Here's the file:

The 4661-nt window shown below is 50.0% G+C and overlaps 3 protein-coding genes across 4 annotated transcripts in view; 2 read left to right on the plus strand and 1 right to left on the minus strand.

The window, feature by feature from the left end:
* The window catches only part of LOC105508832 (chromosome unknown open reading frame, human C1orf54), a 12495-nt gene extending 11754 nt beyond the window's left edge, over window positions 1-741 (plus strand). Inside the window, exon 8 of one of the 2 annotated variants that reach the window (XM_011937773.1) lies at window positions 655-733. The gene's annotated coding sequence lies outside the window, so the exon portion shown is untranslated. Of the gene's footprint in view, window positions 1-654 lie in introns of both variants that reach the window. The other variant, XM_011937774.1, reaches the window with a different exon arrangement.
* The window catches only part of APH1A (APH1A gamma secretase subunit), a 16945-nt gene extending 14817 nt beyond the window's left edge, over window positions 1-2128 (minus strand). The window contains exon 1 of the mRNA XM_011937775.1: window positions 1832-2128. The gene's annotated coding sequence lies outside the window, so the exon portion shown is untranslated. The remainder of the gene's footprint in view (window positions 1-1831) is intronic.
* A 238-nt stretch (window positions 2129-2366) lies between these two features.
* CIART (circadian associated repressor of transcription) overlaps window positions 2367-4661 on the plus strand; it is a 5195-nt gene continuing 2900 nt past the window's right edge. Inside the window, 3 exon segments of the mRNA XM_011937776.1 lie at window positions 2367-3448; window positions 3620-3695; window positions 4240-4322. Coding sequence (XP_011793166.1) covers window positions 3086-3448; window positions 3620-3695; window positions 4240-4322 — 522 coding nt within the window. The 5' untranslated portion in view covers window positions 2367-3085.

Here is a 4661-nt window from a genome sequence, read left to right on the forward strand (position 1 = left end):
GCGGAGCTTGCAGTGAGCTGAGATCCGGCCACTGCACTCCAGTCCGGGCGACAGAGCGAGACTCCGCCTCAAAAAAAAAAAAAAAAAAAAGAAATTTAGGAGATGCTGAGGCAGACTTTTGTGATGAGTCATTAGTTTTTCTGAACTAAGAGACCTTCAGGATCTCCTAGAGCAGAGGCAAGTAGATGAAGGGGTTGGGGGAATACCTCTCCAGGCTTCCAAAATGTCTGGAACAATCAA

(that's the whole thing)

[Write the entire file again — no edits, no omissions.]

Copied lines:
The 4661-nt window shown below is 50.0% G+C and overlaps 3 protein-coding genes across 4 annotated transcripts in view; 2 read left to right on the plus strand and 1 right to left on the minus strand.

The window, feature by feature from the left end:
* The window catches only part of LOC105508832 (chromosome unknown open reading frame, human C1orf54), a 12495-nt gene extending 11754 nt beyond the window's left edge, over window positions 1-741 (plus strand). Inside the window, exon 8 of one of the 2 annotated variants that reach the window (XM_011937773.1) lies at window positions 655-733. The gene's annotated coding sequence lies outside the window, so the exon portion shown is untranslated. Of the gene's footprint in view, window positions 1-654 lie in introns of both variants that reach the window. The other variant, XM_011937774.1, reaches the window with a different exon arrangement.
* The window catches only part of APH1A (APH1A gamma secretase subunit), a 16945-nt gene extending 14817 nt beyond the window's left edge, over window positions 1-2128 (minus strand). The window contains exon 1 of the mRNA XM_011937775.1: window positions 1832-2128. The gene's annotated coding sequence lies outside the window, so the exon portion shown is untranslated. The remainder of the gene's footprint in view (window positions 1-1831) is intronic.
* A 238-nt stretch (window positions 2129-2366) lies between these two features.
* CIART (circadian associated repressor of transcription) overlaps window positions 2367-4661 on the plus strand; it is a 5195-nt gene continuing 2900 nt past the window's right edge. Inside the window, 3 exon segments of the mRNA XM_011937776.1 lie at window positions 2367-3448; window positions 3620-3695; window positions 4240-4322. Coding sequence (XP_011793166.1) covers window positions 3086-3448; window positions 3620-3695; window positions 4240-4322 — 522 coding nt within the window. The 5' untranslated portion in view covers window positions 2367-3085.

Here is a 4661-nt window from a genome sequence, read left to right on the forward strand (position 1 = left end):
GCGGAGCTTGCAGTGAGCTGAGATCCGGCCACTGCACTCCAGTCCGGGCGACAGAGCGAGACTCCGCCTCAAAAAAAAAAAAAAAAAAAAGAAATTTAGGAGATGCTGAGGCAGACTTTTGTGATGAGTCATTAGTTTTTCTGAACTAAGAGACCTTCAGGATCTCCTAGAGCAGAGGCAAGTAGATGAAGGGGTTGGGGGAATACCTCTCCAGGCTTCCAAAATGTCTGGAACAATCAA